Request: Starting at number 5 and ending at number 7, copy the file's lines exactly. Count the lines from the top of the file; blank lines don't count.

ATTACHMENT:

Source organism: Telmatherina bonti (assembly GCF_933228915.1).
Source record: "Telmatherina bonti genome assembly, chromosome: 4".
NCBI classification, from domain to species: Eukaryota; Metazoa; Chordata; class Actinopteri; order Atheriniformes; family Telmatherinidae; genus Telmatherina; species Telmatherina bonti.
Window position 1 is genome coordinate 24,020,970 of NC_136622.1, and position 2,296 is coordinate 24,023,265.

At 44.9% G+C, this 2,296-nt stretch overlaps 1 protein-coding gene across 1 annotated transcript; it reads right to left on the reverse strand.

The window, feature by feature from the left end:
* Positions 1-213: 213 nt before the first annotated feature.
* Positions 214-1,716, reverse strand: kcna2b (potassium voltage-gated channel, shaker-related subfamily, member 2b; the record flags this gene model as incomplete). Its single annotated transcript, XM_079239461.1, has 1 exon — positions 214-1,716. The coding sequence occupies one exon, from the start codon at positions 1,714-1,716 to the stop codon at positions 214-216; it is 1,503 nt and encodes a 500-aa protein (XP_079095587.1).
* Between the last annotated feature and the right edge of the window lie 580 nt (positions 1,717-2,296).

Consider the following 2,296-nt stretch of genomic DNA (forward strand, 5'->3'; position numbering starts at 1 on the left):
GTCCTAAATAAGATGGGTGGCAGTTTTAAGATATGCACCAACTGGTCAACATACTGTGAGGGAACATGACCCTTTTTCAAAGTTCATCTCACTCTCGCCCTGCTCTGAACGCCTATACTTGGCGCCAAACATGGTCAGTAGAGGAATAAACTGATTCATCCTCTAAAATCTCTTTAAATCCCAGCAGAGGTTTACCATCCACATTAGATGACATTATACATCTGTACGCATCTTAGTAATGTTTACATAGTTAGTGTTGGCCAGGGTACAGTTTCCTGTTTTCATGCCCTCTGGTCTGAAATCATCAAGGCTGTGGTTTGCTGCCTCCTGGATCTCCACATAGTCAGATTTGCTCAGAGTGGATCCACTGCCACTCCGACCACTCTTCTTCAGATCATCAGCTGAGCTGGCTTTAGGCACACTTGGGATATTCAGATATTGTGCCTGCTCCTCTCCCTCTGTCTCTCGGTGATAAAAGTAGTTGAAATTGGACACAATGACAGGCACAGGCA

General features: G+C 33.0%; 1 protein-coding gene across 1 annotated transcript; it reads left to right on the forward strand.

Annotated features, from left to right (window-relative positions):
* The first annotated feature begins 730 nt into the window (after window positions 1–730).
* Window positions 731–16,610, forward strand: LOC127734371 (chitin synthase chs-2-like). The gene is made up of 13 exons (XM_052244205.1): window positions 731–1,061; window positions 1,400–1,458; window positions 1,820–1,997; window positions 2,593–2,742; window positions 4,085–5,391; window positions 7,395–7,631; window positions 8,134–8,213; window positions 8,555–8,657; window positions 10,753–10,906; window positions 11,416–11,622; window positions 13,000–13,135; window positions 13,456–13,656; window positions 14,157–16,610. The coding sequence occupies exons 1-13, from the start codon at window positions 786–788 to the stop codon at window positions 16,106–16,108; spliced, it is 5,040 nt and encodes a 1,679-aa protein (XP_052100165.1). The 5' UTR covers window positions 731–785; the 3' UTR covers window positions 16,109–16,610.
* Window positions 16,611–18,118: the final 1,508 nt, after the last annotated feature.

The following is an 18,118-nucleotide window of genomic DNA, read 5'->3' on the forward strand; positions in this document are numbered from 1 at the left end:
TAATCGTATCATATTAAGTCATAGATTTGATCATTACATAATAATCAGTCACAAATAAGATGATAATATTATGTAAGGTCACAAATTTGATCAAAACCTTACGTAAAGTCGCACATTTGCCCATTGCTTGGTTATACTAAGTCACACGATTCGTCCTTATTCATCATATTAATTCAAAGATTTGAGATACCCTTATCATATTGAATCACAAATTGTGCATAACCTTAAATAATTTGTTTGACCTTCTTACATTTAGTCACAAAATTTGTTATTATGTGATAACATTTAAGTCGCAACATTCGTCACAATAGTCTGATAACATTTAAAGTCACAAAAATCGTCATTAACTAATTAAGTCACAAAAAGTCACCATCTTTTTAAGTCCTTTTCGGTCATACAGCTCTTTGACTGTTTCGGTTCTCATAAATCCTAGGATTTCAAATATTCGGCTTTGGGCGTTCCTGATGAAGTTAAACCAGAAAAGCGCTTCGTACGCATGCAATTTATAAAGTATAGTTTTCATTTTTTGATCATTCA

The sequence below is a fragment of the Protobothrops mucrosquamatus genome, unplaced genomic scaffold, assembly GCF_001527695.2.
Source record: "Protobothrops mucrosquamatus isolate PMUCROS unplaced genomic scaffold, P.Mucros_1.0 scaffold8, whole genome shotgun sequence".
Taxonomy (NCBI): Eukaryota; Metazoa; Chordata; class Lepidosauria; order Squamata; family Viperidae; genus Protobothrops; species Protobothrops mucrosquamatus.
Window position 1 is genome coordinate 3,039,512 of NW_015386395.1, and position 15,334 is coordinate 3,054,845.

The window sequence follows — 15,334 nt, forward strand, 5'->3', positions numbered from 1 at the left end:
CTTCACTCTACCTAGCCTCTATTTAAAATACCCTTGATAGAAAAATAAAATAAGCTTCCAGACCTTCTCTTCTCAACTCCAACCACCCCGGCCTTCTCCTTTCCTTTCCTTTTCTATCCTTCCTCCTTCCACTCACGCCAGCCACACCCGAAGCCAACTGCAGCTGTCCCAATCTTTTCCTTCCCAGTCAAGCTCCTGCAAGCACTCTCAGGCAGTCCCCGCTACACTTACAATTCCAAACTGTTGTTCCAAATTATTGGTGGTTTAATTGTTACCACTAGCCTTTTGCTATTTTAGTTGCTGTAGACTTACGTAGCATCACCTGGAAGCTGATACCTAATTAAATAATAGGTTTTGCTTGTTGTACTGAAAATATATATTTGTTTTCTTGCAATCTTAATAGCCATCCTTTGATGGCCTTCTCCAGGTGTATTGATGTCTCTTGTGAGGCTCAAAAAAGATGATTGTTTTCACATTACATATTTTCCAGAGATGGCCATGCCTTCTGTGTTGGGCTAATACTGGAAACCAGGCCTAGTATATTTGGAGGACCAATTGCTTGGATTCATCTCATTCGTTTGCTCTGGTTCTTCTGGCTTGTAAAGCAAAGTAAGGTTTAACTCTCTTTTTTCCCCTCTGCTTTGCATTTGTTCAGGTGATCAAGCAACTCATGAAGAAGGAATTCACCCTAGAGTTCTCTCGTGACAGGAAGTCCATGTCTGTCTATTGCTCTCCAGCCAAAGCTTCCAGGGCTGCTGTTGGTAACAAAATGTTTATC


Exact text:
At 44.9% G+C, this 2,296-nt stretch overlaps 1 protein-coding gene across 1 annotated transcript; it reads right to left on the reverse strand.

The window, feature by feature from the left end:
* Positions 1-213: 213 nt before the first annotated feature.